Connect a New Development or Subdivision
The process for connecting a new development or multiple lots in a subdivision can be a complex process. This guide was created to assist developers, engineers, and others seeking to connect a development or subdivision.
Homeowners or businesses seeking to connect should review the
general sewer connection guide.
Please don’t hesitate to contact us and we’ll be happy to assist
you with any questions.
Step 2: Determine if a Boundary Change or a Sewer Extension Permit is needed
Subdivisions may or may not need a sewer extension permit. This added level of permitting is necessary when the Commission's System is extended in order to increase the service area.
In accordance with the rules and regulations, a Sewer Extension Permit is triggered anytime a collection pipe is added to the system which will provide a connection point for two or more properties or housing units and that pipe will be installed in part or in whole in a public way or will be maintained by the Commission or by an association.
In general, small subdivisions with ANR lots and shared driveways, rental or condominium complexes, and office parks with a direct connection to the sewer will not require a sewer extension permit. Larger developments where a new roadway is proposed will typically require a sewer extension permit. There may be additional steps necessary if the Distrcit boundaries also need to be expanded.
Proponents who believe they may need a Sewer Extension Permit should review the Service Area Expansion and Sewer Extensions guide in addition to the remainder of this connection guide and be prepared to discuss the issue with the Commission.
Step 4: Presubmission consultation with the Commission
At this stage, the Proponent should have enough basic information to have a presubmission consultation with the Commission. The permits required for the subdivision should be filled out in draft form and any preliminary plans should be brought before the Commission for discussion. The Commission will review the proposal and advise the proponent of any concerns or issues.
This presubmission consultation is very important. It provides an opportunity for the Commission to provide valuable feedback on the proposal and provide an indication on whether the proposal will be supported or not. This enables the proponent to understand the costs involved in the connection and to make adjustments to the proposal before incurring extensive design costs. The Commission will also make a determination on if mitigation will be required in lieu of sewer capacity flow credits and on whether a third-party review will be necessary.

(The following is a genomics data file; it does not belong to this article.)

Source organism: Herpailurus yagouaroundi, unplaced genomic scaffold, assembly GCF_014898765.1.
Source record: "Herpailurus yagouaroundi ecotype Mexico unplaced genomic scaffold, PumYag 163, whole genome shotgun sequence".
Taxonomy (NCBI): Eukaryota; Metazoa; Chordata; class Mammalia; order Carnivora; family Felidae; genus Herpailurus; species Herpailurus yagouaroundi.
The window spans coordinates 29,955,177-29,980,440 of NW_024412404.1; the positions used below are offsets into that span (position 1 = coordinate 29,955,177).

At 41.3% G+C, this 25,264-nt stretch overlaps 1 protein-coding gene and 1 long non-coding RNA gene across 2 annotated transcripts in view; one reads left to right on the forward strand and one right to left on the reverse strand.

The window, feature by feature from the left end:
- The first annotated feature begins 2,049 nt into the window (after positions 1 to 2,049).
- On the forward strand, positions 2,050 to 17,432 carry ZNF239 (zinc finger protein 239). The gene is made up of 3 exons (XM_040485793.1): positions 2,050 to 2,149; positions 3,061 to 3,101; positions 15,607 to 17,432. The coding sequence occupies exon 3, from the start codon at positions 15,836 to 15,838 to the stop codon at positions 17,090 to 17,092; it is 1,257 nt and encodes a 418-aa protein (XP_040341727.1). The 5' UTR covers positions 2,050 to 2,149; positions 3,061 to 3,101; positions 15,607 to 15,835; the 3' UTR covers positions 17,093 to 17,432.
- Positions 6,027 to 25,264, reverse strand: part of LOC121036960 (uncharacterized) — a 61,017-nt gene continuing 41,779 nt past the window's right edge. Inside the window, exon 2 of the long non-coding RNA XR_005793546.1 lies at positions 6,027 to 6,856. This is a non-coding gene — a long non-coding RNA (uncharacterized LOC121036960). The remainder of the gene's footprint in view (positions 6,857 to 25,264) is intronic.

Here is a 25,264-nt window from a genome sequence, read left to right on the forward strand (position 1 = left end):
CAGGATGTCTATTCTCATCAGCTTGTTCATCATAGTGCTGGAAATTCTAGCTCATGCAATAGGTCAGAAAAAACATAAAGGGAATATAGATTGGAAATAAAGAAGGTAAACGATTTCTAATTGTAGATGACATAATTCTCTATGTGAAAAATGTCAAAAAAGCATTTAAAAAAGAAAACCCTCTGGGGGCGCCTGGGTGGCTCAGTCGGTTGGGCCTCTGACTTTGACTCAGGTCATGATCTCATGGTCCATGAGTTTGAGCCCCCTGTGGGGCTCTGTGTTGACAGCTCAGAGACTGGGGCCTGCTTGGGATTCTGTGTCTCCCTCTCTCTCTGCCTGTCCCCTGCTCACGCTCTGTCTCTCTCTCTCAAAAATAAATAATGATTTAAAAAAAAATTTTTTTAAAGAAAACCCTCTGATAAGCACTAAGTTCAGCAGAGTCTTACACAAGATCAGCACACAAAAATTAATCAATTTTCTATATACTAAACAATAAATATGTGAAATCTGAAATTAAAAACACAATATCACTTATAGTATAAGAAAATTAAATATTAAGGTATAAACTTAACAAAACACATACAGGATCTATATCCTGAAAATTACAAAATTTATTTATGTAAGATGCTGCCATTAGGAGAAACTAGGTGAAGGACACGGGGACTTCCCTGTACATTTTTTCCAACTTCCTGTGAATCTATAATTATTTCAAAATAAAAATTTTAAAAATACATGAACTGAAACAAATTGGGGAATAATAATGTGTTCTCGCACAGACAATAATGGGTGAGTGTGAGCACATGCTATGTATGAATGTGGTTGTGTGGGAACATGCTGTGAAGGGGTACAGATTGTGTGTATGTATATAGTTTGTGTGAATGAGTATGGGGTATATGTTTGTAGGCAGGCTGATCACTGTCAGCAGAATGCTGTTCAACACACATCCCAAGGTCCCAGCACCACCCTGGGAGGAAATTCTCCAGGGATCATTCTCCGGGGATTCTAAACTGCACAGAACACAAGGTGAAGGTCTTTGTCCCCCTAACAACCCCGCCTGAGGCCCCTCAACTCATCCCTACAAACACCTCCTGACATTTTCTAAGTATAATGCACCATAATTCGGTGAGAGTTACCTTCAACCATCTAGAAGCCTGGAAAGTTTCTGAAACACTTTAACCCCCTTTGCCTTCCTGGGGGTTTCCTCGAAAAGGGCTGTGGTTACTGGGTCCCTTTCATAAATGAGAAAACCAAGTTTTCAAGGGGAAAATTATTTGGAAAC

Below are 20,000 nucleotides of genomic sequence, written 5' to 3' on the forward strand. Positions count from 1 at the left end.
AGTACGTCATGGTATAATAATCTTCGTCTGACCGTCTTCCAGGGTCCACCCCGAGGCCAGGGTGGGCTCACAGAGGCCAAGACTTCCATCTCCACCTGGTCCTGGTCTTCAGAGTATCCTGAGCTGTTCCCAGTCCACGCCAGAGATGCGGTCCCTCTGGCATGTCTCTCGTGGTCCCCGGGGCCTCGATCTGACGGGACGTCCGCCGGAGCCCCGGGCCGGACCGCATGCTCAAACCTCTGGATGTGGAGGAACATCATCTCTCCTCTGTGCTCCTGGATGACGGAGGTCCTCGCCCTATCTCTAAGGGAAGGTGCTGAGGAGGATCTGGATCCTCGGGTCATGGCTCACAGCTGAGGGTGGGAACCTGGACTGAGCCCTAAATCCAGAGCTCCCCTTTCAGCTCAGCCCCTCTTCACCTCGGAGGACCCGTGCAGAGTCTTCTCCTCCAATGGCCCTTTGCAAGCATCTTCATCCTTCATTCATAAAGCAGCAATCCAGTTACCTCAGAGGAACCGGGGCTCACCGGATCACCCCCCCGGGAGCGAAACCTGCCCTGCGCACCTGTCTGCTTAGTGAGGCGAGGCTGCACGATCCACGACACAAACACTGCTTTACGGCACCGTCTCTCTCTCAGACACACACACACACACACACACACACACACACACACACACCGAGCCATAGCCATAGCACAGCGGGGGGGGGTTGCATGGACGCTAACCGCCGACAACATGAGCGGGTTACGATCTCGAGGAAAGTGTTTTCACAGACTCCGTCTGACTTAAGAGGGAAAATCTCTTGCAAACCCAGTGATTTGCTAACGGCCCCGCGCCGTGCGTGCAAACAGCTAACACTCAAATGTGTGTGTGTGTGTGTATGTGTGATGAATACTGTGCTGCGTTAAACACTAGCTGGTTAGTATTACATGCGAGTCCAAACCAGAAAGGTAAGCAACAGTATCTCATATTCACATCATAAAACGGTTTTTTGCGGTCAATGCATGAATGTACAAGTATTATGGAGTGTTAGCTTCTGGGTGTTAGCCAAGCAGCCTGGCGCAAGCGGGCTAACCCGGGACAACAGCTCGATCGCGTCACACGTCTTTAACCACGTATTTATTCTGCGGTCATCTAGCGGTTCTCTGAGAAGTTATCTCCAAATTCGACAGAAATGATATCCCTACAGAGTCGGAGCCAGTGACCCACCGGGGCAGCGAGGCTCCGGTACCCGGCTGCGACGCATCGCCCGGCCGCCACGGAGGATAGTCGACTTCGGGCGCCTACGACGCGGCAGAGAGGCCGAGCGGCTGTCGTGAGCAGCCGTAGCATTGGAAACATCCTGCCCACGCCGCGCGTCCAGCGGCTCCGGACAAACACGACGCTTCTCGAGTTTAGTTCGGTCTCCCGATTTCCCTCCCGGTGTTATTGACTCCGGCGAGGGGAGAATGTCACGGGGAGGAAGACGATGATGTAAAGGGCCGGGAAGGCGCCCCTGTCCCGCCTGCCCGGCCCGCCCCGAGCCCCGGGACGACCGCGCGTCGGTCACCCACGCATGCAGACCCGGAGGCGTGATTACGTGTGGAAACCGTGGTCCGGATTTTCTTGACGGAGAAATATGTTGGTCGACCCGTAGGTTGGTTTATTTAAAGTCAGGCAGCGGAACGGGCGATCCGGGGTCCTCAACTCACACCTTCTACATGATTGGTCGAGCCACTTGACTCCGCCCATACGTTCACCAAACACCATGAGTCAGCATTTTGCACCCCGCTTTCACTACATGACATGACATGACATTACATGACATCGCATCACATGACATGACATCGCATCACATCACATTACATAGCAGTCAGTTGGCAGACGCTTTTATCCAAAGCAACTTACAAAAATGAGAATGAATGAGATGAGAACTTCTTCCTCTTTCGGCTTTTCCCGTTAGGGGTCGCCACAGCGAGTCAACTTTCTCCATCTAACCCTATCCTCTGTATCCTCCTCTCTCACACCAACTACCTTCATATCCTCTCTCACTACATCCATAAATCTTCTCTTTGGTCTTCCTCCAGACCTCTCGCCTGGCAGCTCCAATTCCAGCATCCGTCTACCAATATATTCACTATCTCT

Step 1: Determine the sewer capacity flow credits needed to connect
Any connection that is not replacing a failed septic system will need to obtain sewer capacity flow credits from the Sewer Bank in order to connect. The sewer bank is a “bank” of sewer capacity flow credits used by the LSDC to allow new connections which would otherwise be required to fix infiltration and inflow leaks in the District's system first. To determine the capacity needed, download the DEP Title 5 Flow Charts and calculation sheet and determine the amount of flow you will be adding to the system. All issuances of sewer capacity flow credits from the Sewer Bank need Commission approval. In certain circumstances the Commission may require the project proponent to perform repairs to the LSDC's system in lieu of issuing capacity credits.
Step 3: Determine Sewer Entrance Charge in Lieu of Assessment
If the new property does not require a sewer extension, it may instead be subject to a Sewer Entrance Charge in Lieu of Assessment. This type of charge is for properties that were not previously charged a betterment.
An example of when this charge would apply is if a large property is split into two or more smaller properties several years after a betterment was assessed. The original property was assessed a single betterment but the new properties that were split from the original were not charged a betterment. These new properties would be subject to this charge.
If the property was already assessed a betterment or is part of a development built under a sewer extension permit then this fee will not apply.
The charge is equal to the betterment fee applied to adjacent properties or at the minimum charge set by the Commission. If required, this charge is calculated as part of the permit application process described in Step 5.
Step 5: Prepare and submit permit, site plan and design